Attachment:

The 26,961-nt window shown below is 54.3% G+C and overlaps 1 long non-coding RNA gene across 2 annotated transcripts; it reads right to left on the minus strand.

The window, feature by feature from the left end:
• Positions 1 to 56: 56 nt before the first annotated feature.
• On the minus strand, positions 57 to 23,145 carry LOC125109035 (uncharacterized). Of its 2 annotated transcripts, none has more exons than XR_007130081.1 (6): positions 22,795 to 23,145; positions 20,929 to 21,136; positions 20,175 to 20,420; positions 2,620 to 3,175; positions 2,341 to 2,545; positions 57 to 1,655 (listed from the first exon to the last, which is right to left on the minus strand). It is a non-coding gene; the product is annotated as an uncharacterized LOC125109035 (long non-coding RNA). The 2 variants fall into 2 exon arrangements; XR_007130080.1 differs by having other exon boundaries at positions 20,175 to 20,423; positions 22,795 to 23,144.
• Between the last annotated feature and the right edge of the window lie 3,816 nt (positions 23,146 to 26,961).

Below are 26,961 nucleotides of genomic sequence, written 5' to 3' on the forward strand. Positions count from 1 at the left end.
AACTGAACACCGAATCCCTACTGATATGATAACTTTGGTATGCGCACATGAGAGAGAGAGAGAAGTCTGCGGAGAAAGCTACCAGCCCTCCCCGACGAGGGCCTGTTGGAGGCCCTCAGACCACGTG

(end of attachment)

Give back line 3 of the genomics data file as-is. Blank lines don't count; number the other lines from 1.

• Positions 1 to 56: 56 nt before the first annotated feature.